As a beginning photographer struggling to simply improve I find David's work and his approach incredibly moving. He is making/has made the types of images I wish to make. I knew nothing of David until I read this article and went to his site...thank you. Lots there to study and enjoy.

PWL:

I took him as meaning a digital Nikon SP or Canon 7, equivalent to the M9. They clearly still have the technical chops for these mechanical beasts, so ...

OTOH, I heard Nikon lost money on every SP 2005 it sold. I also heard that the hardest bit to source was the clockworks for the mechanical self-timer. No-one makes 'em anymore.

On the gripping hand, since Nikon's already sunk the cash into resurrecting the tooling, why not stick a D800 sensor in the back and charge 8 grand a copy?

thanks for all the kind words.. it is always satisfying to hear from folks who learn about your work the first time... Holga workshops in Europe? Wow, that is a totally excellent idea... (note taken!) My issue with the RFDR cameras is.. basically as John H says: take a Nikon D700/Canon5D chip (proven, capable, cheap)... put it in a new SPdigi, CanonP/7 digi body.. put a screen on the back as good as any $400 point/shoot.. (there are plenty), and PUT A FRICKEN RANGEFINDER with an M mount on the body. It's not rocket science.. though perhaps it's being seen that way. God bless all the x100/X1Pro 5Nex etc etc etc cameras.. let them all fight for the wanna be crowd.. but make a $1500 RFDR body, (no need for video.. let it just be a PHOTO camera) and you will be a) Camera of the Year b) unable to keep up with demand c) loved by a very loveable group of shooters... thanks again all DB

David, so the Epson RD1wasn't far off at the time, we just need the same idea , full frame with a better chip! ( I'm still using a pair of these)
European workshop, not just Holga but Speed/aero and all the other stuff that no one else does, why not?

Dear mr. Pearce, the answer to slow autofocus is not fast autofocus it is NO autofocus. How to do so? Use the power of the aperture......I took this

http://blogger.xs4all.nl/stomoxys/archive/2012/03/25/748772.aspx

last sunday at a local half marathon atracting some well known an fine athletes. I used a combination of a brilliant Nikon 80-200 F4.5 (build 1976) and set the aperture a F11.....then I looked at the depth of field table engraved on the top of the barrel as a fan of lines the one for F11 showed that at 90mm (180mm using the GF1 that was on the other side of the barrel) mm I had a depth of field from 5.5 till 10 meters. So I framed loosely, and took a shot of both the runners (avoiding the timer car and some motorcycles) when they were in that range. Click, done....at 1/640's of a second at 400 iso. Then crop a little.....and presto done.

It is not the camera that takes the picture it is the photographer. David Burnett is one of my hero's for understanding the meaning of skill that comes with the art of photography and the acknowlegment that skill seperates the enthousiast from the pro..not the kind of equipment that he or she needs to use.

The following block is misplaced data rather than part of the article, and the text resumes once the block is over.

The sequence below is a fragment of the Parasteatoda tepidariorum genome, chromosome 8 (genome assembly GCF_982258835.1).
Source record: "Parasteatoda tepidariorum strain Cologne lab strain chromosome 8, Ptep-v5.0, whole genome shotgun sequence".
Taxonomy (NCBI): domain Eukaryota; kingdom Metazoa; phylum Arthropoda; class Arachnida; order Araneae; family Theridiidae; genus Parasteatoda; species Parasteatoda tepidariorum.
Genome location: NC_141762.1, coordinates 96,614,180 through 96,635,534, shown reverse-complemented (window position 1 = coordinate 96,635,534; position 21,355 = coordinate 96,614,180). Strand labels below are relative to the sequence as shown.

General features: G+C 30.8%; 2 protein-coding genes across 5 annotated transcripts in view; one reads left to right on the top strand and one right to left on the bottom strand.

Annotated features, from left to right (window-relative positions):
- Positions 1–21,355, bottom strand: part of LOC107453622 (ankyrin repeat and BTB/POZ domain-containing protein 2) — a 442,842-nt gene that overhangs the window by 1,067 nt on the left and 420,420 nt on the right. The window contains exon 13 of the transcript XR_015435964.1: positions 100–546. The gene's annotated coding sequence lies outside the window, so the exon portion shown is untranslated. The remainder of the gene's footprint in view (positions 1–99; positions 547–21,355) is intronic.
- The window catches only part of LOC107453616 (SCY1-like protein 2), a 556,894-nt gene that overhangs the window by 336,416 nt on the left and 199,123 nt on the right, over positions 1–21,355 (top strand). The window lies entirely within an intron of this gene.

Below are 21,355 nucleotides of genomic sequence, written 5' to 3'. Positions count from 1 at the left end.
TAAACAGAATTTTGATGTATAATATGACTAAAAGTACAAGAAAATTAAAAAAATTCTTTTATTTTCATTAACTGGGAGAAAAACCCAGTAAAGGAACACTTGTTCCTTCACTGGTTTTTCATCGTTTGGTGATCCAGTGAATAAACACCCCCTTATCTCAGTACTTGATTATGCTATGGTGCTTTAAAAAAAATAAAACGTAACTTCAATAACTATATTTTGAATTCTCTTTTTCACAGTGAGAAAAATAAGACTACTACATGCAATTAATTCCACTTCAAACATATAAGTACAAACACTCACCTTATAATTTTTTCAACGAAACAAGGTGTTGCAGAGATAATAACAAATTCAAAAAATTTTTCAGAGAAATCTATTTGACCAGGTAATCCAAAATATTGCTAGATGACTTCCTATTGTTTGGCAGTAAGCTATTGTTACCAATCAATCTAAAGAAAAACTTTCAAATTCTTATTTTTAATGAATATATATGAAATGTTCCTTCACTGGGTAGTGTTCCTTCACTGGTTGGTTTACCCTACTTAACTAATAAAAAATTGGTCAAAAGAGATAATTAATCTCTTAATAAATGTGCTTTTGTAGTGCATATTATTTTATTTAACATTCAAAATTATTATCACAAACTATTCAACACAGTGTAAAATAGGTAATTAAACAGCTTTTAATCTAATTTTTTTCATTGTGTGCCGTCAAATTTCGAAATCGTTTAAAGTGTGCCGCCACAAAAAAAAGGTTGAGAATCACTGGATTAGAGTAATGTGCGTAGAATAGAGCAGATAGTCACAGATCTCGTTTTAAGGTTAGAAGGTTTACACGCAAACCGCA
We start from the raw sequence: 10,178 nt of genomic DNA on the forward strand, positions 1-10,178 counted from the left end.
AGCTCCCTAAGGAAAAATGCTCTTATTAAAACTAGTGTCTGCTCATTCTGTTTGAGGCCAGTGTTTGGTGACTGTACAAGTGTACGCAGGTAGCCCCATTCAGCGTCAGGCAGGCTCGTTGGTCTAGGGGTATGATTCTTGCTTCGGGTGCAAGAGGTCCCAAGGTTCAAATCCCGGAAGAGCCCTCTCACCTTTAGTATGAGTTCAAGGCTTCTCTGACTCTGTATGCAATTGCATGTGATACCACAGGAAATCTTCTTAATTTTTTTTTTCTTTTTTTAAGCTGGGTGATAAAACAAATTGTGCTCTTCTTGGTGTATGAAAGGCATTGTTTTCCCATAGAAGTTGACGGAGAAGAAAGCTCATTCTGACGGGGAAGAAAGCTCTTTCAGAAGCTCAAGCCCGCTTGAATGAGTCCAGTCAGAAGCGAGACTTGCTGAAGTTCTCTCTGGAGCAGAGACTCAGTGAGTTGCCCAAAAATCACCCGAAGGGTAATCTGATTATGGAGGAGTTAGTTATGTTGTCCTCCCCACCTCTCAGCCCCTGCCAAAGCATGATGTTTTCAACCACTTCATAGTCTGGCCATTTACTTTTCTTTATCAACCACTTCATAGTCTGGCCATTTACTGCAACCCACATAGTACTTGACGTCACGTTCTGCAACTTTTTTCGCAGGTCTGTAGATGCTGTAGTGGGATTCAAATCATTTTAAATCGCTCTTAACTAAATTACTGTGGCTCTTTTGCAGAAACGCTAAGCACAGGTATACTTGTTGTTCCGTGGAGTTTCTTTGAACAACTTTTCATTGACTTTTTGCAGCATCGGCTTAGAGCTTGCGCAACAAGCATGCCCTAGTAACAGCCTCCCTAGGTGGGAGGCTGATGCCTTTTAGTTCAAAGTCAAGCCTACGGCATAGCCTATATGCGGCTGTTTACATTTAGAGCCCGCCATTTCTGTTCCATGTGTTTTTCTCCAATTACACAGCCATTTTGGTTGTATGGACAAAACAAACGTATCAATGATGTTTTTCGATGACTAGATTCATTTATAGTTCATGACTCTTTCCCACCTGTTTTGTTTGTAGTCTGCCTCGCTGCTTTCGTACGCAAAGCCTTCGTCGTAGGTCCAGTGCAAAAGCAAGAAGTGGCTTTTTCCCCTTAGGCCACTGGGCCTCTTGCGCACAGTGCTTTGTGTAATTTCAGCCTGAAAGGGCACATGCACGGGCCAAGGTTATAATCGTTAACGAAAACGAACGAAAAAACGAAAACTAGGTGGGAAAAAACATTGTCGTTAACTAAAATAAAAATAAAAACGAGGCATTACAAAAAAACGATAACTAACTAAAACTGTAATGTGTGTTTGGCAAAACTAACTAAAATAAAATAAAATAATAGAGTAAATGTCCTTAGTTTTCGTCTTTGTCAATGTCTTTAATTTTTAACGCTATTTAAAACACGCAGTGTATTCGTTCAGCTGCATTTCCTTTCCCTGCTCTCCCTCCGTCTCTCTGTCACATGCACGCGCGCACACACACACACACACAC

And mr. Burnett if you convince Nikon and or Canon to build one of these camera's please drop me a mail so I can start saving up for one (as i'm saving up GW690 now to use in tandem with my GSW690).

Greetings, Ed (and keep up the Facing Change website, we need this).

Well, one more...

Looks like what Mr. Burnett is saying is why don't they make the digital equivalent of a Zeiss Ikon ZM? Good point. And why doesn't Zeiss make a digital ZM, for that matter? It's a nice camera, and all set up with a good rangefinder and an M-mount. Seems a shame it's dedicated to film only.....

Ed, all very well if you've got lots of light. When I need a shutter speed of 1/250 for indoor action, I frequently end up at ISO 3200 and f/2.8. To go to f/11 I'd need 4 stops higher ISO -- which even on my D700 would show a difference.

Sure, people took good pictures before we had this. What you'll find, if you skip over the not-very-good people both then and now, is that the GOOD people now take much better pictures frequently. Trying to use just the old tech (in places where the new tech is usefully better) will constrain your photos, and an equally-good photographer will get less-good pictures.

I also remember him being very enthusiastic about ricoh's grd series, but maybe not anymore?
http://vimeo.com/7101370

David,

That is true.....but I have a healthy dislike against auto-anything (even the automobile :-)). Of course there are situations like you mention, and if you see a camera focus in pitch dark using infrared it looks like a miracle (every time). And yes, no one likes you when you bring a knife to a gunfight (except the gunfighters of course). But having said that, resourcefullness and some skill can compensate for lack of stuff (in Holland we have a saying....."Je moet roeien met de riemen die je hebt"...which translates to "you have to row with the oars you have").

You notice that that same talent would be better of with more, newer and thus more expensive gear, I agree. The later being the problem in my case (shoestring budget), so that closes of the D800, 70-200 F2.8 option quit nicely. So no 36 Mp actionshots in dimly lit interiors for me....I can live with that :-), untill I have saved up for a D800......or your proposed Canon/Nikon RF.

Greetings, Ed